Louisiana State University

The Highest Energy Phenomena on the Sun

"The Highest Energy Phenomena on the Sun," colloquium with James Ryan, professor, Department of Physics and Astronomy, University of New Hampshire.

Two superficially related solar phenomena are the subject of some controversy within the solar and heliophysics community. Historically, the first registered or discovered is the Ground Level Enhancement. These were observed as early as the 1940s and are rate increases in neutron monitor or muon detectors, and are associated with major solar activity. They are attributed to hadronic cosmic rays emitted by the Sun in excess of 1 GeV. The other was first observed in 1982, and is called a Long Duration Gamma Ray Flare and is characterized as extended solar gamma ray emission, also in excess of 1 GeV, again associated with major solar activity. Both phenomena exhibit clear evidence of relativistic ions and both emissions are delayed by as much as ten minutes from the solar x-ray flash from the associated solar flare. Similarly, both are prolonged phenomena. Consequently, one tries to draw a direct physical connection between the two. Dr. Ryan will review the various observations that establish these phenomena, and the observational and theoretical failures to link them and how they can be reconciled.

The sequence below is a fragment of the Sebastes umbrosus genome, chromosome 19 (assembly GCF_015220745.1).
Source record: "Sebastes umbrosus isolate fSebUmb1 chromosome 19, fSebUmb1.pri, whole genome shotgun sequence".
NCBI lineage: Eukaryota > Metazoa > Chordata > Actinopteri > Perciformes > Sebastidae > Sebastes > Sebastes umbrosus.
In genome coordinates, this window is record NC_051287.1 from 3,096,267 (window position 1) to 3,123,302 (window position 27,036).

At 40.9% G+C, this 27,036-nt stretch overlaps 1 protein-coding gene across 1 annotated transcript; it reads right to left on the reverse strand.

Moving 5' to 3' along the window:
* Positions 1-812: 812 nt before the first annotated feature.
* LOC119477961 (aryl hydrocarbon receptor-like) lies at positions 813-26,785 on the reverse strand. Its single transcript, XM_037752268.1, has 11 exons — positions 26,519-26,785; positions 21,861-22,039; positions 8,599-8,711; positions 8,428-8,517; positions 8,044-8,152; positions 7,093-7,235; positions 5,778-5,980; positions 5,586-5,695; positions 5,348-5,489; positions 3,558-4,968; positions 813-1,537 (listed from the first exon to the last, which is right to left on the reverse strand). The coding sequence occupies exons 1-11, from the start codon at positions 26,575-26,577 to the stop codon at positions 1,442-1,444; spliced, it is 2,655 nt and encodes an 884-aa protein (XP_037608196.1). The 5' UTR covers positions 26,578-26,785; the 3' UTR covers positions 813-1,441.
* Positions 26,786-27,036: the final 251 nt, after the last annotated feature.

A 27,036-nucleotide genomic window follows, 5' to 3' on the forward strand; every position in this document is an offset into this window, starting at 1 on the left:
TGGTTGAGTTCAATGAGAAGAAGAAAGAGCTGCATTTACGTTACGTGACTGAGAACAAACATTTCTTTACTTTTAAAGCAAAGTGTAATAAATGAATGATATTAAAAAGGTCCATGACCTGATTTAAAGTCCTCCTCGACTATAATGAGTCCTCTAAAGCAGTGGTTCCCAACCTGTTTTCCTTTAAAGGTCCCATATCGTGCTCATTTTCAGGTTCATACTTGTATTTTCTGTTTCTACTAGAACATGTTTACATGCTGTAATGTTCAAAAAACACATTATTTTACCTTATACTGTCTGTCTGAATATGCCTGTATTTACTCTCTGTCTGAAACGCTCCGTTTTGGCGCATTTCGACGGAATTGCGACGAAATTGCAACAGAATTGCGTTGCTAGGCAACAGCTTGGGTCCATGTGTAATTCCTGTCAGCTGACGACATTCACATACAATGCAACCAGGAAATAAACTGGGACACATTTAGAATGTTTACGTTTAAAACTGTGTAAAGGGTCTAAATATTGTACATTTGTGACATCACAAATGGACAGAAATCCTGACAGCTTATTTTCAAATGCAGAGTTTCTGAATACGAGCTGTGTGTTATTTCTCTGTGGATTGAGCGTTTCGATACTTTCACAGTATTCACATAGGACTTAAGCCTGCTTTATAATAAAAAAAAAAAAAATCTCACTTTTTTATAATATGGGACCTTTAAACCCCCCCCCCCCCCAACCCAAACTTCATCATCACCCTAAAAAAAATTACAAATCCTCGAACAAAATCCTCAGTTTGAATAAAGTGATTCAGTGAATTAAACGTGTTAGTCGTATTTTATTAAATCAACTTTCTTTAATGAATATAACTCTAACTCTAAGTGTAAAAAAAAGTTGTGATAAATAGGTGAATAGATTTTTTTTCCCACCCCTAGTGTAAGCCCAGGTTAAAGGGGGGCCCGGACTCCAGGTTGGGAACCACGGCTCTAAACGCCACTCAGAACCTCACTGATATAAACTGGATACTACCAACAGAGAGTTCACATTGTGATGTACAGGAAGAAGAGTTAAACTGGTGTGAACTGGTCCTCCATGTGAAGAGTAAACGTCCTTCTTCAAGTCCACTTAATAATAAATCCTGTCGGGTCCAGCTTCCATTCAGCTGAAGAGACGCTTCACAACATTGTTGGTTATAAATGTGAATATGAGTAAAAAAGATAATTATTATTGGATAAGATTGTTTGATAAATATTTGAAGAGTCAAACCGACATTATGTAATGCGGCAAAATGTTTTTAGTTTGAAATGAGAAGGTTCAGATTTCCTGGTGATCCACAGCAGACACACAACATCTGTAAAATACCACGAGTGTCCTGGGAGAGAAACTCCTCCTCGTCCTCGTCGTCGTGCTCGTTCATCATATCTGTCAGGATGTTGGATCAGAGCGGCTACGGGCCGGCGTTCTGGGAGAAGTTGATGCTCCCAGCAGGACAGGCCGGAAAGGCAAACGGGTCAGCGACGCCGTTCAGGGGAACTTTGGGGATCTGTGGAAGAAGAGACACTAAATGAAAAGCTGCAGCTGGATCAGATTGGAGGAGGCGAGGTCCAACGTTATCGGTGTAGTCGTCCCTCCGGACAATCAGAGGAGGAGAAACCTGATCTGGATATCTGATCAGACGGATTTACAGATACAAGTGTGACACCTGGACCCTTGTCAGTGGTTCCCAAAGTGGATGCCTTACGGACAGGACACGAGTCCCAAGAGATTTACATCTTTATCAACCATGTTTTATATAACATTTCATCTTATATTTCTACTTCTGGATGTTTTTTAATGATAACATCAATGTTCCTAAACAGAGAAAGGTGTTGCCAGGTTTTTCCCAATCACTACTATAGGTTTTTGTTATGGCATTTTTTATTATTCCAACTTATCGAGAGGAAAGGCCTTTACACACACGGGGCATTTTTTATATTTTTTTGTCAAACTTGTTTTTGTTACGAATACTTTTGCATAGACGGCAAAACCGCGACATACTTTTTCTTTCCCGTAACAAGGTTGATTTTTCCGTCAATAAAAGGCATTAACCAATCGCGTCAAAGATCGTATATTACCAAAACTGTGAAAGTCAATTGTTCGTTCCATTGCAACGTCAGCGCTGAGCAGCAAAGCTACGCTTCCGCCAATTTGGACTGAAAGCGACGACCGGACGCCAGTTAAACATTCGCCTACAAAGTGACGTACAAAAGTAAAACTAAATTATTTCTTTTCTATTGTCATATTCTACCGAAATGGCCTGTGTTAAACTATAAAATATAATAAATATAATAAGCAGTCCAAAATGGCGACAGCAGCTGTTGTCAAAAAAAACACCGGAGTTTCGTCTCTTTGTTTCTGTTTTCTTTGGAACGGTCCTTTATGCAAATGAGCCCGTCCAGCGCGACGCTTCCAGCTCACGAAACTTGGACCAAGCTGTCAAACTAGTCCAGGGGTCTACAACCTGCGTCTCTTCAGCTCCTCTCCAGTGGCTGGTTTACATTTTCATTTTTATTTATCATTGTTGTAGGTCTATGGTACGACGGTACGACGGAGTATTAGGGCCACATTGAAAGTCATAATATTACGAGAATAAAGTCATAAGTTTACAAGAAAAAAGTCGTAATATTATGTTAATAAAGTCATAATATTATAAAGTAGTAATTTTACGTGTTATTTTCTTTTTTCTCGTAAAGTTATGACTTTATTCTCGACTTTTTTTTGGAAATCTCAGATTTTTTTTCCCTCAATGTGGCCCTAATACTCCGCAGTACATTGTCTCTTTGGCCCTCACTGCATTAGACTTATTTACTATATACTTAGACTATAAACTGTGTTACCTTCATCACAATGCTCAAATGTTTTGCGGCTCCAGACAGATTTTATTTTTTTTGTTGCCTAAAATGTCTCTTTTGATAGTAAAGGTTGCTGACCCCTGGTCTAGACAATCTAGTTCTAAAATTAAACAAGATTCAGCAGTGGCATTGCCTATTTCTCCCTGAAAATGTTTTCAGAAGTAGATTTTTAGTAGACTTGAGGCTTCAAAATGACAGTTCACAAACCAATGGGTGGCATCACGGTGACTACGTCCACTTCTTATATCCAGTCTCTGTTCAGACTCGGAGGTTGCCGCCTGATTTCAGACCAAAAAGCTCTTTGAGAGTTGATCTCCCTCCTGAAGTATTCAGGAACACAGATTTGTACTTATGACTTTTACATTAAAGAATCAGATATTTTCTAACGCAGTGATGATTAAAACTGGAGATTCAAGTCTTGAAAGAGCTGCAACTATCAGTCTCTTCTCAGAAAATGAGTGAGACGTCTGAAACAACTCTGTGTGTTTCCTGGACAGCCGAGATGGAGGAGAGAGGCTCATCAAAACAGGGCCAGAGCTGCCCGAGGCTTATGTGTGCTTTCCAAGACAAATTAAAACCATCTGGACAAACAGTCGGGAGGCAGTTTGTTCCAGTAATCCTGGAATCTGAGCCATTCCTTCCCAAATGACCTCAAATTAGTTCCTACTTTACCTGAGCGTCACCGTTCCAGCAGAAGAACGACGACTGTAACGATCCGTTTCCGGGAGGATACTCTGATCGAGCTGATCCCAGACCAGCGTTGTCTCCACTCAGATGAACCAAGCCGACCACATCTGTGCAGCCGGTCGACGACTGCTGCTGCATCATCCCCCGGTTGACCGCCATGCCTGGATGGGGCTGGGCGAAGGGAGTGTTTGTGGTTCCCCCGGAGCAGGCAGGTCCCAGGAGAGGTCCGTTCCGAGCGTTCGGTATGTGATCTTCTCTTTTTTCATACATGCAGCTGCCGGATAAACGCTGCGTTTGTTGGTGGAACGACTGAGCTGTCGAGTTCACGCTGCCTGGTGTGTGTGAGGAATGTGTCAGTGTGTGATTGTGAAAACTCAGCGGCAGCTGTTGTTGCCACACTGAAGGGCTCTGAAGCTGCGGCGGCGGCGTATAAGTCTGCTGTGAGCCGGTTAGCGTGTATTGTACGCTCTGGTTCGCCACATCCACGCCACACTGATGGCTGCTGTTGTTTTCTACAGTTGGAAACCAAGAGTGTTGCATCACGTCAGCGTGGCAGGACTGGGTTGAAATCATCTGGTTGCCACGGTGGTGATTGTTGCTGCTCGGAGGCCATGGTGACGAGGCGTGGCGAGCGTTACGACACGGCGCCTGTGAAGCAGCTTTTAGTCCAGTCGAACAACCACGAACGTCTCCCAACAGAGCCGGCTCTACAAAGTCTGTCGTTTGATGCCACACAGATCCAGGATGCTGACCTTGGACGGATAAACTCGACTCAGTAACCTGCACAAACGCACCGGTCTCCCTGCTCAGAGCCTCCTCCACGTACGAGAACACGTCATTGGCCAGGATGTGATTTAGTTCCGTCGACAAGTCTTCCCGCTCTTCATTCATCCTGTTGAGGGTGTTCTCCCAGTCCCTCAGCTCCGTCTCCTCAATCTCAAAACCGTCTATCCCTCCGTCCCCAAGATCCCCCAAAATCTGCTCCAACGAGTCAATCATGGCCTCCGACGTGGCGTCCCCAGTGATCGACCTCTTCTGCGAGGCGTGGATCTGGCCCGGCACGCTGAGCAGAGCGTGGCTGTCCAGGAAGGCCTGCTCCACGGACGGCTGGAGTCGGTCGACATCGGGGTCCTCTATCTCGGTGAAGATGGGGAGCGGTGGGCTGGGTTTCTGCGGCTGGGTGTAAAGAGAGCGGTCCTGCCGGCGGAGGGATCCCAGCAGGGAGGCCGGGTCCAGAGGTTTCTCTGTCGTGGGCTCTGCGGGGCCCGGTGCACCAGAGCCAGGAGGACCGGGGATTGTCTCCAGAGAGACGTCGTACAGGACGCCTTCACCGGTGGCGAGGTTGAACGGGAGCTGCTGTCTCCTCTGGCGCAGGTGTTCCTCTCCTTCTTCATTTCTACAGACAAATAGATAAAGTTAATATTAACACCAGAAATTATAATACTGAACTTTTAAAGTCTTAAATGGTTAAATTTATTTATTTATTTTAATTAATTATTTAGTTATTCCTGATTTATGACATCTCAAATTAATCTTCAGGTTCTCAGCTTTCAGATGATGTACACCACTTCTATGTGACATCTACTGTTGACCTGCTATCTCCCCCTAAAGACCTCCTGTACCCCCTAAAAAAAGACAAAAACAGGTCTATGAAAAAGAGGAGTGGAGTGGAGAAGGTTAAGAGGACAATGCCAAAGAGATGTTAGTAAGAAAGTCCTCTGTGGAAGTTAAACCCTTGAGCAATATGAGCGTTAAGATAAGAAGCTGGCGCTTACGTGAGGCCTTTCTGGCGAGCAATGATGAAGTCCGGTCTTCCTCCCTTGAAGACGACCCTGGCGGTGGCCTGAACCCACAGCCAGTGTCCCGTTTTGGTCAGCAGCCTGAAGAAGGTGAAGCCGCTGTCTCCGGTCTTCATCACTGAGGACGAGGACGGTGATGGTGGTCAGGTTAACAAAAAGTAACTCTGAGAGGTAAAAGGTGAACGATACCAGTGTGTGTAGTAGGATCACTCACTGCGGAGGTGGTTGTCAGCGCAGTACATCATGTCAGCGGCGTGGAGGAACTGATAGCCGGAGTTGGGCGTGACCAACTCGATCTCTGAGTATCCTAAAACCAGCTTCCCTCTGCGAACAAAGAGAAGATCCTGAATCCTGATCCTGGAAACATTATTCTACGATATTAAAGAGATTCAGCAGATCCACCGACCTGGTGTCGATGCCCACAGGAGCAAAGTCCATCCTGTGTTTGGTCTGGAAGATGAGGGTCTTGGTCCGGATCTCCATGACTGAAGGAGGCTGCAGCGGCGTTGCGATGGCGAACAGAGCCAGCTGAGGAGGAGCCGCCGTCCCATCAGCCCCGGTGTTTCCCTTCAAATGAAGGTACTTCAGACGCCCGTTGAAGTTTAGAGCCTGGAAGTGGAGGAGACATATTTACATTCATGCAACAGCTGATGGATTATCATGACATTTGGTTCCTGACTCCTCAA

Thursday, November 7, 2019 at 3:30pm to 4:30pm

Nicholson Hall, 119

Event Type

Lectures & Presentations

Target Audience

Students, Faculty, Staff





College of Science, Department of Physics & Astronomy


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